We've been following Nicholas Negroponte's One Laptop Per Child
initiative ever since the machine was still priced below $100
, but once they jettisoned the hand crank, we've been wondering how they're going to deliver power to the 500MHz device. Enter Squid Labs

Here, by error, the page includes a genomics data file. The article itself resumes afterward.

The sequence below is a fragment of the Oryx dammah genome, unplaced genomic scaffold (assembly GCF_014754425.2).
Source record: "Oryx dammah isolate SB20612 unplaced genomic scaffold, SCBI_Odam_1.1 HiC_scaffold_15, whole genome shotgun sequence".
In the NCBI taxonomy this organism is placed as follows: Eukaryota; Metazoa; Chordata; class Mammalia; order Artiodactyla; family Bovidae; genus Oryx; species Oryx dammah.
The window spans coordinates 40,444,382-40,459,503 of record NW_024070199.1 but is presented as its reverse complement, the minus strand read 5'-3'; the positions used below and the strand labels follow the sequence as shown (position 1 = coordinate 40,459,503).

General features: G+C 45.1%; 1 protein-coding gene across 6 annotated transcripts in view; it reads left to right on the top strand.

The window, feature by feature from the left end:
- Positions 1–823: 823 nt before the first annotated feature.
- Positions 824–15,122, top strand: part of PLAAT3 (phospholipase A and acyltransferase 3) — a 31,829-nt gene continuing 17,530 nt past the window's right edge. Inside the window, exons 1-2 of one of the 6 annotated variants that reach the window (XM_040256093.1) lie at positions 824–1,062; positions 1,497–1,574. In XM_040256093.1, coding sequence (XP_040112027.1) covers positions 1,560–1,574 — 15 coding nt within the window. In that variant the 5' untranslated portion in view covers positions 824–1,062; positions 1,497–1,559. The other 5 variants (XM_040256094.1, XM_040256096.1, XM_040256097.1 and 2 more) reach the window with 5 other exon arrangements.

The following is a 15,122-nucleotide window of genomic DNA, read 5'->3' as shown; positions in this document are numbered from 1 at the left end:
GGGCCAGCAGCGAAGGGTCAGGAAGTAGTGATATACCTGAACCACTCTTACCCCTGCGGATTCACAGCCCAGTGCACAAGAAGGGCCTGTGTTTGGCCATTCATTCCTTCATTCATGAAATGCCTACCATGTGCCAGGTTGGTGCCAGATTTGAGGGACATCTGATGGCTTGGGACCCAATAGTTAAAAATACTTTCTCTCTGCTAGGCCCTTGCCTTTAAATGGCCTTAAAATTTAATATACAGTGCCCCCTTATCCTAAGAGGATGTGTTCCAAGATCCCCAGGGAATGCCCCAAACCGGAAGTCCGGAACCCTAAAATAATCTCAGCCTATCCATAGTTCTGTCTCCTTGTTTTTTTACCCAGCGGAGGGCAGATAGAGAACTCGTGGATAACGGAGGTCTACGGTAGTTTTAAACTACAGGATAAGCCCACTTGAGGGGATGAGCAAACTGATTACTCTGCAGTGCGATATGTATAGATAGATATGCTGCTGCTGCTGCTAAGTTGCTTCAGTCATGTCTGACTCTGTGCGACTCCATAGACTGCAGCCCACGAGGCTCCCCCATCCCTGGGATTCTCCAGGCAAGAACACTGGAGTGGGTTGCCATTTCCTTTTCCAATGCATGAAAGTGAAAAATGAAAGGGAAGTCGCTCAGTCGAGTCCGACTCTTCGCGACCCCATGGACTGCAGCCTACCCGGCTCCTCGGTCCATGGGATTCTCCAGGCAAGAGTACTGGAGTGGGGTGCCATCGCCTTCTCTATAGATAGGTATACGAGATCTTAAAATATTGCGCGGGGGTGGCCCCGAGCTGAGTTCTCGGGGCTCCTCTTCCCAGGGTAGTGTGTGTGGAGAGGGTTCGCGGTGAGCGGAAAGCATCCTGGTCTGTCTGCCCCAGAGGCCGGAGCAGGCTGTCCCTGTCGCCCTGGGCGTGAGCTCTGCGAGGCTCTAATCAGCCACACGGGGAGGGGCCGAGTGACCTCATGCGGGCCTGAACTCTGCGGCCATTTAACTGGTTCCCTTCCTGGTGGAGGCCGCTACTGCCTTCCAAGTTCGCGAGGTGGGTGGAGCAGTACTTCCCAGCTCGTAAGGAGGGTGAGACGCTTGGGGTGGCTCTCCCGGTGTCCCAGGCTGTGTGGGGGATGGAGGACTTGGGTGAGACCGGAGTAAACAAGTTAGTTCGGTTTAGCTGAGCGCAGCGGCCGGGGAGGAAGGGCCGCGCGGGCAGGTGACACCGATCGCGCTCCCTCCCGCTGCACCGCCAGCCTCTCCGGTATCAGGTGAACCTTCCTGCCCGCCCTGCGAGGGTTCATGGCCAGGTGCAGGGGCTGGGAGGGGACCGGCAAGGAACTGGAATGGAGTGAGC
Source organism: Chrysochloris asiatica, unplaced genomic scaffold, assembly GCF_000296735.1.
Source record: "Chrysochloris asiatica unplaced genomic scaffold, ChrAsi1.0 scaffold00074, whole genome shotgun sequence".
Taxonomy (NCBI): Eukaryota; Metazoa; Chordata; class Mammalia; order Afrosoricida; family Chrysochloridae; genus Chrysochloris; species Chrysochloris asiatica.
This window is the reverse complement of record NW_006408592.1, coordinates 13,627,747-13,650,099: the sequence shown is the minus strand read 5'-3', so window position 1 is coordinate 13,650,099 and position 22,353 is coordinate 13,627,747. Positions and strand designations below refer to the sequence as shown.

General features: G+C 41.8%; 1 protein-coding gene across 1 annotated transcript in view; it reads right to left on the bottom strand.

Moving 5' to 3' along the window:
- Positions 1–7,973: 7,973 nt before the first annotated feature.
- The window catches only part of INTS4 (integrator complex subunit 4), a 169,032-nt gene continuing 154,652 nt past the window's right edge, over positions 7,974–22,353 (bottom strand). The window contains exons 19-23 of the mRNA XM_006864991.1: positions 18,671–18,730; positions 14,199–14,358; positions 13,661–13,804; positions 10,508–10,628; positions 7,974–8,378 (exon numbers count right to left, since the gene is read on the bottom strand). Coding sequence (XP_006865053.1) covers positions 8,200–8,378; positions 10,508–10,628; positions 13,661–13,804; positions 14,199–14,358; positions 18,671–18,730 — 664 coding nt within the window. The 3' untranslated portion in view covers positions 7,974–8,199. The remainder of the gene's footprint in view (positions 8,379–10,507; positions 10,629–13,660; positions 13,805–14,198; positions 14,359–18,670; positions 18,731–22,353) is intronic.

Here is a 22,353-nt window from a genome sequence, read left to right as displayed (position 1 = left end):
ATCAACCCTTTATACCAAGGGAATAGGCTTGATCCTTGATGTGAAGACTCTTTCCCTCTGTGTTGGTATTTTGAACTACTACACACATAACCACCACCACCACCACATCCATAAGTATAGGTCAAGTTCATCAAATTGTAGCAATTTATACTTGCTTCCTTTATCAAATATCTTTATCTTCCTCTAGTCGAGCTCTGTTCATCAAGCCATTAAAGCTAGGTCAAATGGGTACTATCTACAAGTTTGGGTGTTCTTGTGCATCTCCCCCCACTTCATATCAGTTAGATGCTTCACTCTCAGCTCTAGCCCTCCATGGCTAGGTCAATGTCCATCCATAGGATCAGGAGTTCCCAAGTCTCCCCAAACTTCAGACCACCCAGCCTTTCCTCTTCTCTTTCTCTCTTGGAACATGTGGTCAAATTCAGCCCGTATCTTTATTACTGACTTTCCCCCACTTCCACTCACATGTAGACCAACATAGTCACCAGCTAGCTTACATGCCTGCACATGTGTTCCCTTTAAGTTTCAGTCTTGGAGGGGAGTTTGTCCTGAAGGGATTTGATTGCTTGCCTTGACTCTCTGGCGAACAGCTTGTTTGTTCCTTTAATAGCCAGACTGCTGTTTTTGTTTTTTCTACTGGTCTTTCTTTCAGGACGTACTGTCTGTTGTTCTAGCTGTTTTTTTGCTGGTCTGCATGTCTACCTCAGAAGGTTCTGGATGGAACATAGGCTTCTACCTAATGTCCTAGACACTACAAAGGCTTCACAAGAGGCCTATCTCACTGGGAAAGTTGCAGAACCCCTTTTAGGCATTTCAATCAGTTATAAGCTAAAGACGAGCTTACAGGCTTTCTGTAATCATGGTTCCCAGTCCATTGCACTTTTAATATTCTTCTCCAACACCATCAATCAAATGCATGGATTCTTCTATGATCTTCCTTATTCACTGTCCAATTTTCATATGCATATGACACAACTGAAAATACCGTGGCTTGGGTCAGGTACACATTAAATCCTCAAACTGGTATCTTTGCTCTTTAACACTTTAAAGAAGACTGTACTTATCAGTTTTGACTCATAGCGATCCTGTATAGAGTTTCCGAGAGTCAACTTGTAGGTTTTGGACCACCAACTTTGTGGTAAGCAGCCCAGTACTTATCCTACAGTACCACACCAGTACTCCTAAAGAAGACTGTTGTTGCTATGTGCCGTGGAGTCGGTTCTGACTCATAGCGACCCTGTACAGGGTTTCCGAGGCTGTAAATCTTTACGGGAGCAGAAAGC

, an R&D firm chock full of MIT Media Lab grads -- the same lab that Negroponte founded and ran for many years -- with an innovative human-powered generator that works by repeatedly tugging on a string in a motion similar to firing up a gas-powered lawnmower or snowblower. The team at Squid designed the external generator so that one minute of pulling yields ten minutes of computing, and included an electronic variable motor loading feature so that it can be operated by users of varying strength. Another nice feature of this system is that it can be configured in a number of different ways: users can either hold the device in one hand and pull the string with the other, or clamp it to a desk and operate the string with their legs. As long as further testing confirms the design's durability, and a better option doesn't come along, it looks like we'll be seeing classrooms full of string-pulling students when the laptop finally goes into mass production next year.